The second major component of the cancer stem cell hypothesis is that tumors contain and are “driven” by cellular components that display stem cell properties. This concept has gained substantial experimental support recently with the development of animal models that have permitted the direct assessment of stem cell properties of tumor cell subpopulations. These models have shown that prospectively identifiable subpopulations of tumor cells display the defining stem cell properties of self-renewal and differentiation. Self-renewal drives tumorigenesis, whereas differentiation (albeit aberrant in tumors) contributes to tumor phenotypic heterogeneity. In 1997, Dick et al. showed that the ability to transfer human leukemias into nonobese diabetic/severe combined immunodeficient (NOD/SCID) mice was retained in a small population of cancer stem cells that like their normal counterparts displayed the cell surface phenotype CD34+CD38−. These cells that comprised <1 in 10,000 leukemia cells could transfer the human leukemia into NOD/SCID mice, whereas the introduction of thousands of fold higher numbers of cells that did not bear this phenotype were nontumorigenic. Furthermore, the leukemias that were produced recapitulated the histologic phenotype found in the original tumor (28). More recently, this group used cellular marking studies to show that leukemic stem cells like their normal counterparts are heterogeneous with varying degrees of self-renewal potential. These findings suggest that leukemic stem cells, like their normal counterparts, exist in a hierarchy that is developmentally regulated. This supports the hypothesis that leukemic stem cells originate from the transformation of normal hematopoietic stem cells (29). Using a similar approach, in collaboration with Michael Clarke, we showed that human breast cancers contain a cell population characterized by the expression of the cell surface markers CD44+ CD24low lin− that have stem cell characteristics. As few as 200 of these cells, which comprise between 1% and 10% of the total cell population, are able to form tumors when implanted in NOD/SCID mice (30). In contrast, 20,000 cells isolated from the same tumor that do not display this cell surface phenotype are unable to form tumors. Furthermore, consistent with a stem cell model, cancer stem cells are able to generate tumors that recapitulate the phenotypic heterogeneity found in the initial tumor.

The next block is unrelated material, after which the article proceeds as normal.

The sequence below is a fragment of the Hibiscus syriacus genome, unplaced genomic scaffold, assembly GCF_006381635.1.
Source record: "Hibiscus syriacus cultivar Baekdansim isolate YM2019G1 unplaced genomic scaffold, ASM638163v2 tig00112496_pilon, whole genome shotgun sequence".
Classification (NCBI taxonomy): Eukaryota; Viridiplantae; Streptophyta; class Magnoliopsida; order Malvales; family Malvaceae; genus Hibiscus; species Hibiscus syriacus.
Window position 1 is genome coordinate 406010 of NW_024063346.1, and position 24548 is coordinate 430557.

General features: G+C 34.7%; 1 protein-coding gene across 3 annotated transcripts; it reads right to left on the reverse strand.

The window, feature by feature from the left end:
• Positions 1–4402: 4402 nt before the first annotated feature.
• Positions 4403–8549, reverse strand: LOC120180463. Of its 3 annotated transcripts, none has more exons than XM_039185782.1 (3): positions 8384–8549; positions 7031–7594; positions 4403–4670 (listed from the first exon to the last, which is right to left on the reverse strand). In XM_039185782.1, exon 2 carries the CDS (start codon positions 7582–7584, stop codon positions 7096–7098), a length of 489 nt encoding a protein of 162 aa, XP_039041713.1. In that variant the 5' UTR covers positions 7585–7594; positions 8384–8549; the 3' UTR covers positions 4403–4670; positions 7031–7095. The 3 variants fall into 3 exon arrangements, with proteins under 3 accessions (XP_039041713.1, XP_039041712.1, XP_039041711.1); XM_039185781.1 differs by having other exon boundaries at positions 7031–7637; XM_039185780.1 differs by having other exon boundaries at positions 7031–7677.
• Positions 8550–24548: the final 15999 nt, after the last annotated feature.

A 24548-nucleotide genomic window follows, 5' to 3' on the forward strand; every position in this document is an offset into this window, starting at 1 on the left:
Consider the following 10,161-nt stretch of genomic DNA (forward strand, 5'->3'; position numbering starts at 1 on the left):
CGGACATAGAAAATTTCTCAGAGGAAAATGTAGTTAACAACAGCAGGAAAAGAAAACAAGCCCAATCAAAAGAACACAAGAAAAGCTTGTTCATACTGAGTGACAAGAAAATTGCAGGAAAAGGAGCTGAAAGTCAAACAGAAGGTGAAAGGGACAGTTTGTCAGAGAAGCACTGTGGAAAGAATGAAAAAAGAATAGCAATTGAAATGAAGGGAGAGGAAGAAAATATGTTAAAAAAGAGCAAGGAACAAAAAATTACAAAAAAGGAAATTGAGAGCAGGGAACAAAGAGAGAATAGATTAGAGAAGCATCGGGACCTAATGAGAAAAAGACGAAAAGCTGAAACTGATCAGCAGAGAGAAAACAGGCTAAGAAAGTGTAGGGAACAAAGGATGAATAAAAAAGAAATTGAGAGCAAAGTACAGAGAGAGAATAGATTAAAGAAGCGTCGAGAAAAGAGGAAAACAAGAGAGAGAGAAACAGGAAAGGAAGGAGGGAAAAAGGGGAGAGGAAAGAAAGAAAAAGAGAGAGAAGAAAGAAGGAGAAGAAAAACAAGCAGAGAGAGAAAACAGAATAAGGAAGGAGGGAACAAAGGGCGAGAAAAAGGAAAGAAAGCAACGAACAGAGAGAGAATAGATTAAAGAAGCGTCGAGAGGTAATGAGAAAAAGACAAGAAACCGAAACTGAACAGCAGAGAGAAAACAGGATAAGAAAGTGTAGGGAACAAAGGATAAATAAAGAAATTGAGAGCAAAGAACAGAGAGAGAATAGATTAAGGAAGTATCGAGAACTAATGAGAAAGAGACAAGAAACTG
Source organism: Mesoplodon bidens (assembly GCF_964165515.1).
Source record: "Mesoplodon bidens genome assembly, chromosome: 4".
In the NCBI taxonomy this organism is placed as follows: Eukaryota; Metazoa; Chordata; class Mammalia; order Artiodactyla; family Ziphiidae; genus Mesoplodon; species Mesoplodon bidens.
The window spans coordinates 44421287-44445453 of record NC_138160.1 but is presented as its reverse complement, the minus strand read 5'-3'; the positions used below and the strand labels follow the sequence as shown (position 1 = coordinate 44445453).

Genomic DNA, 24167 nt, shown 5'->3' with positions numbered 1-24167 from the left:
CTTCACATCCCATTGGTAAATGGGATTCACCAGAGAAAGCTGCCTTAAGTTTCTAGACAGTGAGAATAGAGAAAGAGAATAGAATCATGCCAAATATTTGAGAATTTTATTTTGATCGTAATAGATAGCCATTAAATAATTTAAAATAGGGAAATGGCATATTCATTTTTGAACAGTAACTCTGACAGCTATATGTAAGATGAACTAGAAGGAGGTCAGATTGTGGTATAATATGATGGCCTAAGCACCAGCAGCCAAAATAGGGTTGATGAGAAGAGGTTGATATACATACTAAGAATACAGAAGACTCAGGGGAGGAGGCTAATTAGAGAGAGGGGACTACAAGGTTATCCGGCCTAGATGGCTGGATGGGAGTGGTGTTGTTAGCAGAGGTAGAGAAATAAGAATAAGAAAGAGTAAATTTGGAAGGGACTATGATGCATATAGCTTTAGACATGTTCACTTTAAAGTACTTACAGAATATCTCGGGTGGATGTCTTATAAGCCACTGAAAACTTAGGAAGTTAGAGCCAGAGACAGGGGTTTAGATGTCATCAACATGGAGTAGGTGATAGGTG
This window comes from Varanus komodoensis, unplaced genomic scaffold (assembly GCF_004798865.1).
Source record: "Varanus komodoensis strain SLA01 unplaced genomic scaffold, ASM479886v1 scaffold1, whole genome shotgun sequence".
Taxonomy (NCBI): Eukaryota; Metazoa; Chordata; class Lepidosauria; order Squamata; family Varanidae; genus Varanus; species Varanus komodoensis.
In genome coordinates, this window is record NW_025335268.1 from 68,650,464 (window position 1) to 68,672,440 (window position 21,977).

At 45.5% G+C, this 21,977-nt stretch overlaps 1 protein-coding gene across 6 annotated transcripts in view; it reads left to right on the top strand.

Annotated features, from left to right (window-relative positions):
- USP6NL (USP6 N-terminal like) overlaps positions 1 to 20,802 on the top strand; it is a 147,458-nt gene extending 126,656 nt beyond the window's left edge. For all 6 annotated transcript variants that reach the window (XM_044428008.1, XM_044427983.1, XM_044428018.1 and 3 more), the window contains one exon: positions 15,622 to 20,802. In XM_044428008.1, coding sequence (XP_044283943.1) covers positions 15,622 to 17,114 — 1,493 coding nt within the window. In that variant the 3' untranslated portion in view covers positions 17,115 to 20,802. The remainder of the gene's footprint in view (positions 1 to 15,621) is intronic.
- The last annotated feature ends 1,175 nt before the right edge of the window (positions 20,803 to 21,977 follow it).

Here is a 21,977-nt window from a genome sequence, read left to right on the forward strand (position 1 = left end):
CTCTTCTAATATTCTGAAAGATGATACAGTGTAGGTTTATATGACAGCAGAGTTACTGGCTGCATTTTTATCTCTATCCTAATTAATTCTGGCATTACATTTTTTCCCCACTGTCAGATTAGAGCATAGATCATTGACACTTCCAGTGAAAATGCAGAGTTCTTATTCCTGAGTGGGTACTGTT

Confirming and extending our findings, Ponti et al. recently reported that, in addition to being tumorigenic, CD44+CD24− human breast cancer cells form tumor mammospheres in vitro, a property that we described previously for normal mammary stem/progenitor cells (31, 32). Furthermore, the stem cell phenotype of these tumor cells was suggested by their expression of the stem cell markers Oct-4 as well as by the absence of Cx43 expression. Interestingly, these cells also produced vascular endothelial growth factor (VEGF) and were highly angiogenic (31). Lending further support to the cancer stem cell hypothesis and extending its generality, three groups have independently shown the existence of a cancer stem cell compartment in human brain tumors. These cancer stem cells, like their normal counterparts, are able to form neurospheres in vitro and express the neural stem cell markers CD133 and nestin. Furthermore, as few as 100 of these cells were able to transfer the tumors when injected intracranially into NOD/SCID mice (33, 34). In contrast, 105 CD133− cells engrafted but did not produce a tumor. The tumors produced by the CD133+ cells recapitulated the phenotypic heterogeneity found in the initial tumor (33). Evidence for existence of a clonogenic subpopulation of cells in human multiple myeloma was recently reported by Matsui et al. (35). Multiple myeloma cells express syndecan-1 (CD138). However, a small subpopulation resembling postgerminal center B cells were CD138−. Only the CD138− cells were clonogenic in vitro and in NOD/SCID mice (35). In the prostate, Xin et al. showed that stem cell antigen-1 (Sca-1) enriches for a prostate regenerating cell in mouse model and genetic perturbations of PTEN/AKT produced prostate cancer associated with a dramatic increase in Sca-1+ cells (36). Further evidence for the existence of a cell population with stem cell properties in prostate cancer has been reported by Richardson et al. They found that normal human prostate stem cells expressed CD133 (37). Furthermore, they identified a subpopulation of cells in human prostate cancer characterized as CD44+/α2β1hi/CD133+ with stem cell properties. As few as 500 cells with this phenotype that constituted 0.1% of total tumor cells formed tumors in NOD/SCID mice, whereas 5 × 105 CD44− cells failed to form tumors (38). Evidence for the existence of cancer stem cells in lung cancer has recently been presented by Kim et al. (39). They identified bronchial alveolar stem cells present at the bronchial alveolar duct junction. These cells exhibited the stem cell properties of self-renewal and multilineage differentiation. These stem cells could be transformed by K-ras in vitro and could form tumor in mice (39).